By Haruna Gimba
African Ministers of Health has adopted key health policy instruments that will provide the strategic direction for the continent for the next fifteen years, ahead of the World Health Assembly.
Health Reporters gathered that these health policy instruments were finalized by Member State Health experts meeting in Addis Ababa in April this year for consideration by health ministers.
Commissioner for Social Affairs at the African Union Commission, Dr. Mustapha Sidiki Kaloko, said he is confident that the Africa Health Strategy will provide the strategic direction that is needed to create better performing health sectors and address the major challenges impeding efforts to reduce the continent’s disease burden.
The revised African Health Strategy provides the overarching superstructure to address Africa’s broad health and development agenda in the next 15 years. To strengthen health systems the strategy addresses issues related to health financing, governance and improved multi-sectoral partnerships.
According to statement issued to newsmen, the framework also refocuses service delivery, community empowerment and seeks to expand social protection to address equity.
The blueprint also prioritizes human resources for health, commodity security, regulatory and support environment for provision of quality medicines and technologies, disease surveillance and disaster management.
Regional Director for Africa, World Health Organization (WHO) Dr. Matshidiso Moeti commended the increasing role played by the African Union Commission in positioning health at a very high level on the continental agenda.
“These health policy instruments are important reference frameworks for addressing the unfinished agenda of the MDGs and for meeting the new SDG agenda,” he said.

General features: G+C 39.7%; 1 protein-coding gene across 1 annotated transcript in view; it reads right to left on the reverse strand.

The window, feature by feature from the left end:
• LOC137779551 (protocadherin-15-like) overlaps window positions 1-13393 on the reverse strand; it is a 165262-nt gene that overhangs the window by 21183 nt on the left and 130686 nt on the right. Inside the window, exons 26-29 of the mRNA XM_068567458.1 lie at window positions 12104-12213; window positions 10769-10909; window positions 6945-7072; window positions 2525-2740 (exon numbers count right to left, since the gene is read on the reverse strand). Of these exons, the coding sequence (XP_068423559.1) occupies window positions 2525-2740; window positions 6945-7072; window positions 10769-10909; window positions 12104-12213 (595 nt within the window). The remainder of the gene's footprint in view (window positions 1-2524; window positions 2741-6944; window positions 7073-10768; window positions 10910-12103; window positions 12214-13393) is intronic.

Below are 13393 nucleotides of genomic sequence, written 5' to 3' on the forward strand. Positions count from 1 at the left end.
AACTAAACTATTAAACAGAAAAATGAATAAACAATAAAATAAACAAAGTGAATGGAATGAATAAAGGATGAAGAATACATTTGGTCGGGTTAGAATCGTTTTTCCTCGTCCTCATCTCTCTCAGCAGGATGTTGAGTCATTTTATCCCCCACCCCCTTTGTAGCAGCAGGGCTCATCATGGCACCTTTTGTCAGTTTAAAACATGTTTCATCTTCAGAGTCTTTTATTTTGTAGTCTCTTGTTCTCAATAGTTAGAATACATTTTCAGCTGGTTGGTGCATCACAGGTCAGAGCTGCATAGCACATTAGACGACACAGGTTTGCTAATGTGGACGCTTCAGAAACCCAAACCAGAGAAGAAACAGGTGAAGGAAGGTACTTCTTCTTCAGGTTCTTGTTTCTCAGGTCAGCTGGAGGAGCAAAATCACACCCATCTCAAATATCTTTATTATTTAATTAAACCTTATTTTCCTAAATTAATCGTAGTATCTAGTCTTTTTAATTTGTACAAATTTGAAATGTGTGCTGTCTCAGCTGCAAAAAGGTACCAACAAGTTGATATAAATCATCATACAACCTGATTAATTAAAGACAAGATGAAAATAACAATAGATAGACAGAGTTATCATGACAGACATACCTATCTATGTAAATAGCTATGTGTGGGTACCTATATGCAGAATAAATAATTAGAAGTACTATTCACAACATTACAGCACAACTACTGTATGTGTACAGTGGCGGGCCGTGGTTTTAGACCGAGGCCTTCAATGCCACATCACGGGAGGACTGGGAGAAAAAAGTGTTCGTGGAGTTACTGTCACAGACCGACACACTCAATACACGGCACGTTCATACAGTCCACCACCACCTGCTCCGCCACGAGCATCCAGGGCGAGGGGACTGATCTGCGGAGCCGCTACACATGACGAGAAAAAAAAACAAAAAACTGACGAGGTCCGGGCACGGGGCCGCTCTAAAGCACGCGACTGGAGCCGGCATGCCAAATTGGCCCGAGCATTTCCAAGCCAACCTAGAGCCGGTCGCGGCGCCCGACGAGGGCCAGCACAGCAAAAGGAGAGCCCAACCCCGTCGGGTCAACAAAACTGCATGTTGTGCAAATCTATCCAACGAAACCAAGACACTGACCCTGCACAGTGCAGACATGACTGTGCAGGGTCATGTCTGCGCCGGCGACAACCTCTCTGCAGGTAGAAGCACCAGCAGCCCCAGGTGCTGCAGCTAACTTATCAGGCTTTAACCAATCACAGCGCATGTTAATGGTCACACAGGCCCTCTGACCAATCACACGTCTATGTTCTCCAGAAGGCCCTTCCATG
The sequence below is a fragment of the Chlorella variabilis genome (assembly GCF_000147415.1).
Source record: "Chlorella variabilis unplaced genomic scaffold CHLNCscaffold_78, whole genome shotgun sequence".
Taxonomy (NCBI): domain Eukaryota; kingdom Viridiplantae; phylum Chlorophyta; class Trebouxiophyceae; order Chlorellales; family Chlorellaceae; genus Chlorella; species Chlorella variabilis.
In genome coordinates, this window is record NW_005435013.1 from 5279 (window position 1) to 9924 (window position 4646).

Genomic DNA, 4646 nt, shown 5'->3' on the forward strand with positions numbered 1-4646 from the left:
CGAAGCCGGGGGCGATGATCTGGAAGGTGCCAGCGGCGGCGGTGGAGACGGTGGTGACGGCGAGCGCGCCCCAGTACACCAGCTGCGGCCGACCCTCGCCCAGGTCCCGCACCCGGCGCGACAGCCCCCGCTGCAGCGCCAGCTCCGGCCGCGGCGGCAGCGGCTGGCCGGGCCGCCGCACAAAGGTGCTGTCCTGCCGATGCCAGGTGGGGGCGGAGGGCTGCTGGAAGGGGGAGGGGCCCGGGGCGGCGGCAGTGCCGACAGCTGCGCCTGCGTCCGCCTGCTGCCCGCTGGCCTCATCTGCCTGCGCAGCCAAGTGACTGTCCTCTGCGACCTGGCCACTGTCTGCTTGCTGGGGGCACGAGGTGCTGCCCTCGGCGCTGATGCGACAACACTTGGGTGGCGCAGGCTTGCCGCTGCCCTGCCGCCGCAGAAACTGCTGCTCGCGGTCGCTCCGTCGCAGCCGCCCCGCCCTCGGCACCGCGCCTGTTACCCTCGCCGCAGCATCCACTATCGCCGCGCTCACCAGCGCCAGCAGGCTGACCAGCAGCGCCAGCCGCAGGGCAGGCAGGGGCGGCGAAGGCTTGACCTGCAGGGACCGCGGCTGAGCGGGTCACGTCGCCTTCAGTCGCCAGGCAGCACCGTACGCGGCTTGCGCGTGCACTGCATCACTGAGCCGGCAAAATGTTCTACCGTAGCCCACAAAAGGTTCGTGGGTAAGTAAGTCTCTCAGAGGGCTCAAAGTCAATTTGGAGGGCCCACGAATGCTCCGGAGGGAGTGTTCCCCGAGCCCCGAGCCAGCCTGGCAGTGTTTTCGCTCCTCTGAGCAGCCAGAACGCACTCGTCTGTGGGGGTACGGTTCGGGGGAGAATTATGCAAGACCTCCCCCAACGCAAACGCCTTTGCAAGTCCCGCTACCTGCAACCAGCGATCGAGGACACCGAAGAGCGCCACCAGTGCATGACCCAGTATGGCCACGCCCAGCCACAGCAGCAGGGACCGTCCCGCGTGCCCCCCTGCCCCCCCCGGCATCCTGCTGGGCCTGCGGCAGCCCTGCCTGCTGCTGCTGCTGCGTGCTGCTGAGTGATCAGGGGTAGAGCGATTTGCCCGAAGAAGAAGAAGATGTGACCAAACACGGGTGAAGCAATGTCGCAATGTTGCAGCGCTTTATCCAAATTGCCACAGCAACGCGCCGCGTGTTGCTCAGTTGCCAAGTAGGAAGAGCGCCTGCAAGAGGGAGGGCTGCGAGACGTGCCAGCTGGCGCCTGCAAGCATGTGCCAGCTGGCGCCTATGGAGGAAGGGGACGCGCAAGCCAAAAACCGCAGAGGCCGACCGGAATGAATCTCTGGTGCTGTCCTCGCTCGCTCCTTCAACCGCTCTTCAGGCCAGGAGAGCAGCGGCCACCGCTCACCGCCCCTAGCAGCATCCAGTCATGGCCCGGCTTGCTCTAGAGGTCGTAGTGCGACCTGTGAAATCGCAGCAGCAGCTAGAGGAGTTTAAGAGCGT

At the meeting, the Ministers of Health also adopted the Maputo Plan of Action (2016-2030) and the Catalytic Framework to end AIDS, TB and Eliminate Malaria in Africa by 2030.
The revised Maputo Plan of Action provides a framework for the full implementation of the continental policy framework on Sexual and Reproductive Health and Rights. The action plan seeks to catalyse the expansion of contraceptive use, reduce levels of unsafe abortion, end child marriage, eradicate harmful traditional practices, eliminate all forms of violence and discrimination against women and girls and ensure access to services by young people.
The Catalytic Framework provides a business model for investing for impact to end AIDS, TB and Eliminate Malaria in Africa by 2030. The framework focusses on three strategic investment areas of health systems strengthening, generation and use of evidence for policy and programme interventions and advocacy and capacity building.
The health ministers also adopted the concept document on the establishment of the African Health Volunteers Corps which will operate within the umbrella of the recently established Africa Centres for Disease Control and Prevention.